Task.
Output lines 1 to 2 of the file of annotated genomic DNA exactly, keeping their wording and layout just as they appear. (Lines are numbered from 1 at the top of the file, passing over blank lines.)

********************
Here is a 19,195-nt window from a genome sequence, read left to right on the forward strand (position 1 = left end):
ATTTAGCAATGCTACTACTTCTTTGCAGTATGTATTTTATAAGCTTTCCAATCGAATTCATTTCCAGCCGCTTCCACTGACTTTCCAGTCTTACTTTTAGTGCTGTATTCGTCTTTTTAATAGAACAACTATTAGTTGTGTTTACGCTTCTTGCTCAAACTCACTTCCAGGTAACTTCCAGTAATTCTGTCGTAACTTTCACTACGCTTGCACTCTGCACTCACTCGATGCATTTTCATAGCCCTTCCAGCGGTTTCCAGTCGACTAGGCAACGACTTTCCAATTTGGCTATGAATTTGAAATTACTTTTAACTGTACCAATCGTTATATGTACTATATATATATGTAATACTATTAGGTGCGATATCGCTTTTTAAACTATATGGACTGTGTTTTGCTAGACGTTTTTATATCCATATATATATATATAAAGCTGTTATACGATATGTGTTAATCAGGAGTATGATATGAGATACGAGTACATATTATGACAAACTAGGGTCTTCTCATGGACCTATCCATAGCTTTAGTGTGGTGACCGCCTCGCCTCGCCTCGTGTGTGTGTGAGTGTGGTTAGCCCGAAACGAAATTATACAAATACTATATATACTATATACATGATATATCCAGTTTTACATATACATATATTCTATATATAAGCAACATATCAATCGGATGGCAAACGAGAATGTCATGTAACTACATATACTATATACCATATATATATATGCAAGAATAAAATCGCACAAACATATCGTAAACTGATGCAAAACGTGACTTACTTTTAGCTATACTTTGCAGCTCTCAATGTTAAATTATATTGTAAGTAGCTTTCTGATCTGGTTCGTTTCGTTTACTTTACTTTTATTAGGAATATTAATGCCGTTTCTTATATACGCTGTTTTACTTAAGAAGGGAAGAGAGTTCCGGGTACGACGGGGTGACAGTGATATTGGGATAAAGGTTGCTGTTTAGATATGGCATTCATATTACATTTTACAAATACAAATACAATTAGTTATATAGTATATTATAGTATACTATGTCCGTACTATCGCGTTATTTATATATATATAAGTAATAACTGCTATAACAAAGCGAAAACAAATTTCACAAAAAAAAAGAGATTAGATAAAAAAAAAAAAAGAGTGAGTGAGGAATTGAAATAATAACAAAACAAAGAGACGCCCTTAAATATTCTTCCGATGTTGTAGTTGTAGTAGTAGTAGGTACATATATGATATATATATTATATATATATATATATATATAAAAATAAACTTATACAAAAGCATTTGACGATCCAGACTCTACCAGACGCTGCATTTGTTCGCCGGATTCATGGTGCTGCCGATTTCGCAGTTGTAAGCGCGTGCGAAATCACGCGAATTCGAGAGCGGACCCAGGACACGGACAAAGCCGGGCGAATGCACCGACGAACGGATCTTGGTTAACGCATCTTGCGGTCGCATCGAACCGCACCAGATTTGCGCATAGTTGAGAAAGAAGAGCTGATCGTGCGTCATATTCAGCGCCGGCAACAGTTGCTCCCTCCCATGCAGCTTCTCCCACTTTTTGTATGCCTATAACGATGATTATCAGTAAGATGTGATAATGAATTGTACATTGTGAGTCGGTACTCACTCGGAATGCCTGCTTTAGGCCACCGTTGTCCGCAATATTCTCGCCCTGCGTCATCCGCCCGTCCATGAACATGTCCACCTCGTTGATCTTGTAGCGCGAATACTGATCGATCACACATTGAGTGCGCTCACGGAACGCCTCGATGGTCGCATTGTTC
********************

Here is a 19,195-nt window from a genome sequence, read left to right on the forward strand (position 1 = left end):
ATTTAGCAATGCTACTACTTCTTTGCAGTATGTATTTTATAAGCTTTCCAATCGAATTCATTTCCAGCCGCTTCCACTGACTTTCCAGTCTTACTTTTAGTGCTGTATTCGTCTTTTTAATAGAACAACTATTAGTTGTGTTTACGCTTCTTGCTCAAACTCACTTCCAGGTAACTTCCAGTAATTCTGTCGTAACTTTCACTACGCTTGCACTCTGCACTCACTCGATGCATTTTCATAGCCCTTCCAGCGGTTTCCAGTCGACTAGGCAACGACTTTCCAATTTGGCTATGAATTTGAAATTACTTTTAACTGTACCAATCGTTATATGTACTATATATATATGTAATACTATTAGGTGCGATATCGCTTTTTAAACTATATGGACTGTGTTTTGCTAGACGTTTTTATATCCATATATATATATATAAAGCTGTTATACGATATGTGTTAATCAGGAGTATGATATGAGATACGAGTACATATTATGACAAACTAGGGTCTTCTCATGGACCTATCCATAGCTTTAGTGTGGTGACCGCCTCGCCTCGCCTCGTGTGTGTGTGAGTGTGGTTAGCCCGAAACGAAATTATACAAATACTATATATACTATATACATGATATATCCAGTTTTACATATACATATATTCTATATATAAGCAACATATCAATCGGATGGCAAACGAGAATGTCATGTAACTACATATACTATATACCATATATATATATGCAAGAATAAAATCGCACAAACATATCGTAAACTGATGCAAAACGTGACTTACTTTTAGCTATACTTTGCAGCTCTCAATGTTAAATTATATTGTAAGTAGCTTTCTGATCTGGTTCGTTTCGTTTACTTTACTTTTATTAGGAATATTAATGCCGTTTCTTATATACGCTGTTTTACTTAAGAAGGGAAGAGAGTTCCGGGTACGACGGGGTGACAGTGATATTGGGATAAAGGTTGCTGTTTAGATATGGCATTCATATTACATTTTACAAATACAAATACAATTAGTTATATAGTATATTATAGTATACTATGTCCGTACTATCGCGTTATTTATATATATATAAGTAATAACTGCTATAACAAAGCGAAAACAAATTTCACAAAAAAAAAGAGATTAGATAAAAAAAAAAAAAGAGTGAGTGAGGAATTGAAATAATAACAAAACAAAGAGACGCCCTTAAATATTCTTCCGATGTTGTAGTTGTAGTAGTAGTAGGTACATATATGATATATATATTATATATATATATATATATATAAAAATAAACTTATACAAAAGCATTTGACGATCCAGACTCTACCAGACGCTGCATTTGTTCGCCGGATTCATGGTGCTGCCGATTTCGCAGTTGTAAGCGCGTGCGAAATCACGCGAATTCGAGAGCGGACCCAGGACACGGACAAAGCCGGGCGAATGCACCGACGAACGGATCTTGGTTAACGCATCTTGCGGTCGCATCGAACCGCACCAGATTTGCGCATAGTTGAGAAAGAAGAGCTGATCGTGCGTCATATTCAGCGCCGGCAACAGTTGCTCCCTCCCATGCAGCTTCTCCCACTTTTTGTATGCCTATAACGATGATTATCAGTAAGATGTGATAATGAATTGTACATTGTGAGTCGGTACTCACTCGGAATGCCTGCTTTAGGCCACCGTTGTCCGCAATATTCTCGCCCTGCGTCATCCGCCCGTCCATGAACATGTCCACCTCGTTGATCTTGTAGCGCGAATACTGATCGATCACACATTGAGTGCGCTCACGGAACGCCTCGATGGTCGCATTGTTC